Growing up, I heard that question a lot. There were those that hustled to make ends meet; those that hustled to get by in life; and, then there were those that hustled as a sport. They were the ones that chased their dreams with ferociousness like no other. They weren’t just hungry for it, they were starving. Now by hustling, I’m not referring to swindling or fraudulent activities. I am referring to the vigor that one has in order to make something happen; therefore, a hustler is one that is like a rooster with his tail always stuck up in the air; always busy; always on the move in pursuit of their goal.
“If you are determined to succeed, you will do whatever it takes”
When I was 18, I had an opportunity that sparked something within me. To be honest, I wouldn’t come to understand its depth, richness and rarity until much later in life. At the age of 18, well, I was all about shooting for the stars, the world being my oyster, and all of those other wonderful clichés. Interning at the Commonwealth’s Attorney’s Office back in the 90s gave me an insight I couldn’t then appreciate. While lawyers prepared for trial, I’d get a chance to reorganize older files, and even encouraged to take a peek at some of the older cases they’d brought to justice. Reading the tidbits, my heart would swell. The pitter patter was more in tune with an out of tune guitar, but my mouth salivated for that life and the idea of justice -- and being a part of the hands of justice, well, I thought I could help. I thought I could help to make the world a better place.
But justice isn’t black and white, and its scales aren't always balanced.
Life threw me a curve ball, and after graduation I headed off to college, and studied theology. It would be almost ten years before I could get my feet wet with law again – but in the interim, I’d honed my analytical skills. I’d brushed up on all things requiring research, and knew something I didn’t know how to do then – look at the devil in the details.
Life had a lesson for me that I didn’t quite know I needed. Law is hunting – and sometimes you don’t know who the hunter is and who is the prey.
After graduating from grad school, I then received another chance to dive into the legal field, and its lessons. I can still recall when a case we’d been poring over for months went to trial, and while I sat there on that hard court room bench for hours, I waited for justice to prevail. I took notes detailed notes until my hands cramped, scribbling down every tidbit that was said.
Silently, I hoped that the dice wouldn’t be snake eyes, and maybe even a prosecution’s witness would slip up – perjure themselves. At one point, I was even hoping for a Matlock moment (I’m still waiting for a witness’s confession while on the stand by the way). I rooted for my side to win. You see, I’d drunken the concoction, the poison of a client who couldn’t tell the difference between the truth and a lie, even if the truth were swaddled like a newborn baby and rested in their arms. I’d been hustled into believing the lie. Maneuvered. Hoodwinked. Manipulated.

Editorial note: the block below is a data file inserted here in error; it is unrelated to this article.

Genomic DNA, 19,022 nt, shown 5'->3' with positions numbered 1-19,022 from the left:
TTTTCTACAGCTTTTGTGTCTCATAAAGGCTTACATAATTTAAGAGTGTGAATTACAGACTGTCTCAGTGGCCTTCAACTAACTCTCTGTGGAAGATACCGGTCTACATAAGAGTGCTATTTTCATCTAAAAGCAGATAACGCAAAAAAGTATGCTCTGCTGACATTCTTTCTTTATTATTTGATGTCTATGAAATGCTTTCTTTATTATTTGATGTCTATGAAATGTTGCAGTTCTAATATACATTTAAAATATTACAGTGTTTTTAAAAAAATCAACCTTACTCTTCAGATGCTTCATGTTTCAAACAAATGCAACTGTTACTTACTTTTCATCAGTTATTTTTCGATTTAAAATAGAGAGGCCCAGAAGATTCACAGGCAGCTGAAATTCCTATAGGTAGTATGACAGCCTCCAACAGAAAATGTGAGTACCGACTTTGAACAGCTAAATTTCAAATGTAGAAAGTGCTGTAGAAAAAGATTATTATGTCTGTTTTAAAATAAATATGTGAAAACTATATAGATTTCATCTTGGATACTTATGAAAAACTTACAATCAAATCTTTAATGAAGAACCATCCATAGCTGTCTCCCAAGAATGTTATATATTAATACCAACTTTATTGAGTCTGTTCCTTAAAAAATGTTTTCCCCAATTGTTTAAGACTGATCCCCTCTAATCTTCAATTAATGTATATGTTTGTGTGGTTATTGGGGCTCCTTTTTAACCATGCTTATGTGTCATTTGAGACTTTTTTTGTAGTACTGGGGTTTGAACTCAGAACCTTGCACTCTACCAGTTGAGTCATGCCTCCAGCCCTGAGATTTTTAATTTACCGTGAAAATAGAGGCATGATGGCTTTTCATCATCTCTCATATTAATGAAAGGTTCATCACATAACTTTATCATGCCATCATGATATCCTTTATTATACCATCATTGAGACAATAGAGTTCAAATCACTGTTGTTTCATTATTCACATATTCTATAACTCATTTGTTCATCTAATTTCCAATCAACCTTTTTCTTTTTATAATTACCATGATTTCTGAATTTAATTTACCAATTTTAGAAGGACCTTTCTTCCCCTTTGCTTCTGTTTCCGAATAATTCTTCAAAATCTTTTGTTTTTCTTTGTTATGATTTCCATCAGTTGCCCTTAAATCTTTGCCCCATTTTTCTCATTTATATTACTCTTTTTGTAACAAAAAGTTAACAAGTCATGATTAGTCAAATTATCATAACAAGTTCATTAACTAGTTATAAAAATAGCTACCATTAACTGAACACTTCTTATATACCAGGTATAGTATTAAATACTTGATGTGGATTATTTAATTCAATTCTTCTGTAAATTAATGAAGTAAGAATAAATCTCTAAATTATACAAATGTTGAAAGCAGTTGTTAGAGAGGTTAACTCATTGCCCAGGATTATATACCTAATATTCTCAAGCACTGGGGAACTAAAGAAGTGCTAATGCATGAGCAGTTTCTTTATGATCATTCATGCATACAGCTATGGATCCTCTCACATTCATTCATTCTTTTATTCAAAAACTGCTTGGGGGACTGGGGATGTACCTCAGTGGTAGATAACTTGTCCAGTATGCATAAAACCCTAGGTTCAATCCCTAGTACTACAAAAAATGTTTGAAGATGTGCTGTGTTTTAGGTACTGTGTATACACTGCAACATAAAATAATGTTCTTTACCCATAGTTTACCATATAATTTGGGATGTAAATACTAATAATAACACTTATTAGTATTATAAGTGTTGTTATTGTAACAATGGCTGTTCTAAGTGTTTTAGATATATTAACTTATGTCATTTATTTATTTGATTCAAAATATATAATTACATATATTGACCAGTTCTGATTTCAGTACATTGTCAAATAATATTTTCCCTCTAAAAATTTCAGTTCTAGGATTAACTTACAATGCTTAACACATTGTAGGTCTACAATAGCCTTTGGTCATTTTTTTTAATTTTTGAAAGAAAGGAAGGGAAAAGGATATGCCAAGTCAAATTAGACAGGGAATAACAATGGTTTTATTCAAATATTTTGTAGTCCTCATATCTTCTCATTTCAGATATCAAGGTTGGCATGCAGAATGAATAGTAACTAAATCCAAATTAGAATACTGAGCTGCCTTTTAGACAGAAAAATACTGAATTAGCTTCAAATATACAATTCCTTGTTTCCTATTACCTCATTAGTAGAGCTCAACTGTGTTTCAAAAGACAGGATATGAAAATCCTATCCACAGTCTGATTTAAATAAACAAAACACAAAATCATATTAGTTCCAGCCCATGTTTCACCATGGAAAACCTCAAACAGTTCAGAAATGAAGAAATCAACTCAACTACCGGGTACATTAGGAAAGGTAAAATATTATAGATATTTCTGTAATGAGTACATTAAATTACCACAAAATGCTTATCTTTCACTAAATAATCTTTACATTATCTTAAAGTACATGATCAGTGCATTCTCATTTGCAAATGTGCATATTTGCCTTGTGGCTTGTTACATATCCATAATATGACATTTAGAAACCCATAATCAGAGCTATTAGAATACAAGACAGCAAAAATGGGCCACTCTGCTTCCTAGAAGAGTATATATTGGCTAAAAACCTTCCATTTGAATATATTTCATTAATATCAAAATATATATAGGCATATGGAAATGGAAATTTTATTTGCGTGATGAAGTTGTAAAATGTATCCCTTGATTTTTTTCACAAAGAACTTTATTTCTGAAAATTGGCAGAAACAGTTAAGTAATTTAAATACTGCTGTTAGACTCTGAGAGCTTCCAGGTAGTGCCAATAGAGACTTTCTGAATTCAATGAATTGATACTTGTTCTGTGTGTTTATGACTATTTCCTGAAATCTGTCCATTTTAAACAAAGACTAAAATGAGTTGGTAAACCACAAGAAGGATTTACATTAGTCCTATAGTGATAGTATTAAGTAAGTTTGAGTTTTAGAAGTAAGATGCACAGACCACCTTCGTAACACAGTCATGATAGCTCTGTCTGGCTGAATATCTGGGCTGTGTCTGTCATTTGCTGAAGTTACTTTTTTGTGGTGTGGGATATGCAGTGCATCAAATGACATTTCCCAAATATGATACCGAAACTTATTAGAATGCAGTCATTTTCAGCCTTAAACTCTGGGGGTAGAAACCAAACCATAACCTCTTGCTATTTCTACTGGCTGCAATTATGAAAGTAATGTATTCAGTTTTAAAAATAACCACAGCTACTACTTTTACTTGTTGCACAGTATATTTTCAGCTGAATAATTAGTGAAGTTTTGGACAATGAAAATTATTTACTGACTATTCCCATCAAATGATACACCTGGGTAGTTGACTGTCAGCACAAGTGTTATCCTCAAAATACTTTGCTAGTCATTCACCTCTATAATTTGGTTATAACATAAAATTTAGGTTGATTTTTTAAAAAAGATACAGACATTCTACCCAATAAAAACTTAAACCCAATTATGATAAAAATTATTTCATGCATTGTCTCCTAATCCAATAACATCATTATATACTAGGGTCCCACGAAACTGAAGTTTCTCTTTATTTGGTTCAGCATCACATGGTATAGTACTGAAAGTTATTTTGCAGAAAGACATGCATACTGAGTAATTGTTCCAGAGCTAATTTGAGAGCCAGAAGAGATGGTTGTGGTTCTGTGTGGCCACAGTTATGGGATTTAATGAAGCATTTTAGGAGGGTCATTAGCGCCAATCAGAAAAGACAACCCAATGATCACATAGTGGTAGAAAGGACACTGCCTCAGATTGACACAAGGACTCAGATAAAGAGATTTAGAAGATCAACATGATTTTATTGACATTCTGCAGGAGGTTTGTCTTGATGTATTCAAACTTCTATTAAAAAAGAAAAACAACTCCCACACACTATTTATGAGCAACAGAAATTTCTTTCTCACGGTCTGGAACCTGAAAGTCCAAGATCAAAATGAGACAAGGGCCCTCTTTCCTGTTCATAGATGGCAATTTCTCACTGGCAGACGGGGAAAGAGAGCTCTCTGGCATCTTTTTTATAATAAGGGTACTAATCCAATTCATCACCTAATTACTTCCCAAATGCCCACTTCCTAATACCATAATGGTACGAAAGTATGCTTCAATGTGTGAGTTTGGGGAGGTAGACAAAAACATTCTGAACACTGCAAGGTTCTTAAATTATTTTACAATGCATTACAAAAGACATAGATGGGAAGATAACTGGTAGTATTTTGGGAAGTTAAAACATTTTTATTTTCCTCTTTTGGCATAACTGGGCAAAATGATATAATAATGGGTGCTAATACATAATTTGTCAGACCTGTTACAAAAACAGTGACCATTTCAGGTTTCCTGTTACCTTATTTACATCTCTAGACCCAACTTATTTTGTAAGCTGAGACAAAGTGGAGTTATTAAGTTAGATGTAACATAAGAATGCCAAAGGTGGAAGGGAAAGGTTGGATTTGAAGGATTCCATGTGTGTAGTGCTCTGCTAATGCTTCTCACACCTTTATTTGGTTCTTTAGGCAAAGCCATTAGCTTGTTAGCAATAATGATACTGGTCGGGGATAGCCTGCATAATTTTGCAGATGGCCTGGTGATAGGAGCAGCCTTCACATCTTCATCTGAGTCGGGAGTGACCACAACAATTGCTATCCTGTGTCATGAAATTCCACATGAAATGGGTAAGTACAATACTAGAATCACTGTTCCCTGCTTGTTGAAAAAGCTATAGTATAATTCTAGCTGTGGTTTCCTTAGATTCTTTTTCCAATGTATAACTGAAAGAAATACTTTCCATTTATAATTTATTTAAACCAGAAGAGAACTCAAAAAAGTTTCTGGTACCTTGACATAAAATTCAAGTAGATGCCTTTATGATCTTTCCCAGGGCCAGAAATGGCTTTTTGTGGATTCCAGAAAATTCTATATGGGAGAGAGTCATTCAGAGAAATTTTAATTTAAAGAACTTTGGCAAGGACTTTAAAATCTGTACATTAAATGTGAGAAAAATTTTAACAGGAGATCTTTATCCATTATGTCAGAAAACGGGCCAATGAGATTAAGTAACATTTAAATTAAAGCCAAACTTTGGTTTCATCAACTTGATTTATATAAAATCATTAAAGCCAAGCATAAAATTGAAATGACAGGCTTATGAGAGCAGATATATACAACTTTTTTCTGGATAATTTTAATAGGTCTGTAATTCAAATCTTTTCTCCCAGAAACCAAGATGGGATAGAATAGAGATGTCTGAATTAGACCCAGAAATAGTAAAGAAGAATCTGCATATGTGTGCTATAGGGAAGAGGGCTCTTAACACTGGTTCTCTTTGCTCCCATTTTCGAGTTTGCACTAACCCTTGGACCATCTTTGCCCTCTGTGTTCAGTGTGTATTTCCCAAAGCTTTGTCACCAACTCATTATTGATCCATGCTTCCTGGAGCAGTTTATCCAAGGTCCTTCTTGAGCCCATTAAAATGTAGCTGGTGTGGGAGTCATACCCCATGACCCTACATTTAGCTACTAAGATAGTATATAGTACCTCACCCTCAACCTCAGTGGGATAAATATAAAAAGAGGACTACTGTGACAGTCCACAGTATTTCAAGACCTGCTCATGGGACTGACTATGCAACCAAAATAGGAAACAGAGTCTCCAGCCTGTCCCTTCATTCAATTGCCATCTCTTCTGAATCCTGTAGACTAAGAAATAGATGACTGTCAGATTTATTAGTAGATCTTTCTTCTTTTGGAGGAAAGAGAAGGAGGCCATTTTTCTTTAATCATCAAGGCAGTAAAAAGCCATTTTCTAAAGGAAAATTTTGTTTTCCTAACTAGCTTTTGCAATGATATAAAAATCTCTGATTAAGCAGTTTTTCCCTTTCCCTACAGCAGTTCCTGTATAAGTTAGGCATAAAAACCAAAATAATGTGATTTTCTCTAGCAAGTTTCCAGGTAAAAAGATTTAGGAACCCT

Looking back, I can see the movements now, and recognize the truth for what it is: my naiveté in hoping to believe in innocence despite the absolute evidence of the case. The facts were the facts, and in seeing the person and not the crime, I’d been easily played to be a legal fool.
After the jury rendered the guilty verdict, and the prosecutor celebrated – the only thing missing in my imagination was a cloud of confetti – I wondered what happened. How did I get so caught up in the case? How did I not notice the guilt despite the talk of innocence (and trust me the signs were truly there).
After reflecting on it all, my aha-moment came. I’d been rooting for the alleged villain to win, to triumphant and walk away. I’d been seeing the story, the evidence and everything from the incorrect point of view…and that is when I came to understand the point of the antagonist in any story.
Alfred Hitchcock said it best: “The more successful the villain, the more successful the picture.”
In life, you don’t always know who the antagonist of the story will be, and I’m learning that the greatest thing about fiction is making it so rich, that even the Big Bad believes that the story is his.
Standing on the shoulder of giants.
Nowadays, I’m on the hustler’s diet, meaning, I eat, breath and am running this marathon in pursuit of my happy ever after. Although no longer in the courtroom, I carry those memories in my tool chest. Everything I’ve done thus far has gotten me to today – the good, bad, and ugly. Years in the courtroom and behind the scenes have taught me a thing or two. Mostly, it taught me that there are many shades of gray and if you want to survive, well, you only eat what you kill.
TINA GLASNECK is the author of the SPARK BEFORE DYING SERIES and loves to combine the tools in her tool chest to create interesting stories filled with mayhem, mystery, murder and more. She is currently working on the third book in the series set for a 2016 release. Learn more about Tina at her website: www.TinaGlasneck.com